The existential question confronting many right now: how do you look put together when even simple grooming could spread the virus?
With the novel coronavirus threatening to wreck havoc on the country's healthcare system, the government on March 23 ordered nonessential businesses -- salons, barbershops, nail parlours and gyms among them -- to close their doors to slow the outbreak's spread.
This has left many -- like Mofizur Rahman Palash, an assistant commissioner of Dhaka Metropolitan Police -- to do the job themselves, often to disastrous results.
As a member of the disciplined force, he needs a tidy appearance at all times, but his overgrown hair amid all shuttered barbershops is making it difficult. So now, he is planning to do it himself.
But Md Muktadir Rashid, a resident of capital's Mirpur 1 area, close to handing over a pair of scissors and trimmer to his wife.
"The mercury is rising, so I badly need a haircut," he said, adding that even if his wife messes up his hair the ongoing movement control order means not many would get to witness it.
But for the myriads of personal-care workers and establishment the pandemic is turning out to be a source of grave concern.
Even though Bangladesh did not announce its maiden cases until March 8, the damage to their business began from the beginning of this month.
"Given the looming threat of coronavirus and the nature of our service, which needs working in proximity, panicked clients stopped coming," Taslima, manager at Farzana Shakil in Gulshan 1, told The Daily Star last week.
Clients were avoiding doing facials and body massages as those involved close human contact, said Juthi, manager of Women's Care in Banasree.
But now, many are wondering how long they can afford to keep their business running without customers.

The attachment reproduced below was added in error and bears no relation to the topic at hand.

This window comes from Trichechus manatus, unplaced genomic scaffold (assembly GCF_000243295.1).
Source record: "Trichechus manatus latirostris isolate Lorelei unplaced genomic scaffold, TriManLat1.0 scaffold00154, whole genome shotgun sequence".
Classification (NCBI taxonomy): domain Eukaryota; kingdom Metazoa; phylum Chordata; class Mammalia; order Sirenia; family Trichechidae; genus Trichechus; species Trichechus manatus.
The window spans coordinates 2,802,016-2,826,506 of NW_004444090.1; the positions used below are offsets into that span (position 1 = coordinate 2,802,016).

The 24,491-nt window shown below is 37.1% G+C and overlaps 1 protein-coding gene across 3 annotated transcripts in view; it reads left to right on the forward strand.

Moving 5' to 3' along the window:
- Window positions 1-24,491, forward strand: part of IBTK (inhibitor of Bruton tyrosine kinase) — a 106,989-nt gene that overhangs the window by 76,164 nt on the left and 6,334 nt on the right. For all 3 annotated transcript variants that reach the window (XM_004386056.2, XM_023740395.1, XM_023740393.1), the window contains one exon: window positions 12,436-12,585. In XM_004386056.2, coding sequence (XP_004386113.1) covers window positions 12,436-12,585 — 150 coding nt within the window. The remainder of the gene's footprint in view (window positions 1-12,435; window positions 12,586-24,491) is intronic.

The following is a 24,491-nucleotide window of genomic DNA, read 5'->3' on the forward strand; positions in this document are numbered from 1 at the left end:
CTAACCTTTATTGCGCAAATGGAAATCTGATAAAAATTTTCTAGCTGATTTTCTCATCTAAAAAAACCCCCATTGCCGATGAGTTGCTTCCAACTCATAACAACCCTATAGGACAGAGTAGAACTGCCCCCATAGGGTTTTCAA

"From next month, it would be a challenge to make a living," said Ruksana Aktar Nipa, an employee at Red Beauty parlour in the capital's Banasree, said business in all three branches in the capital are closed from March 22.
Md Hossain, manager of Adonis in capital's Dhanmondi, a salon for men, echoed the same.
"We just shut our business for the safety of our staff and customers. We paid the salary of our all 11 staff for this month. I don't know what will happen next month," he added.
But for those who are willing to make house calls, this is boom time. Many say their phones are buzzing with texts and calls from clients.
One such person who is taking grooming services is Afsana Ali, a resident of Gulshan. Yesterday she phoned an employee at the beauty salon she frequents to come to her house to do her nails.
"With nails, of course it's not the end of the world if you don't have it. But if they don't look good and they're not kept up, it's kind of like mental health status, you know? You look down and it's like, 'Everything's falling apart, and my nails are falling apart'," Ali said.
But the employee she called had no free time for the next two days: her days were choc-a-bloc with requests.
Tipra Chakma, who works in a beauty parlour in Gulshan, is going over to her salon's regular clients' houses for haircuts, facials, manicures and pedicures, and massages.
When Chakma was informed of the possibility of contracting the deadly virus from doing such house calls, she shrugged it off. "People are serious about getting their hair done. The money is good -- how can you say no?"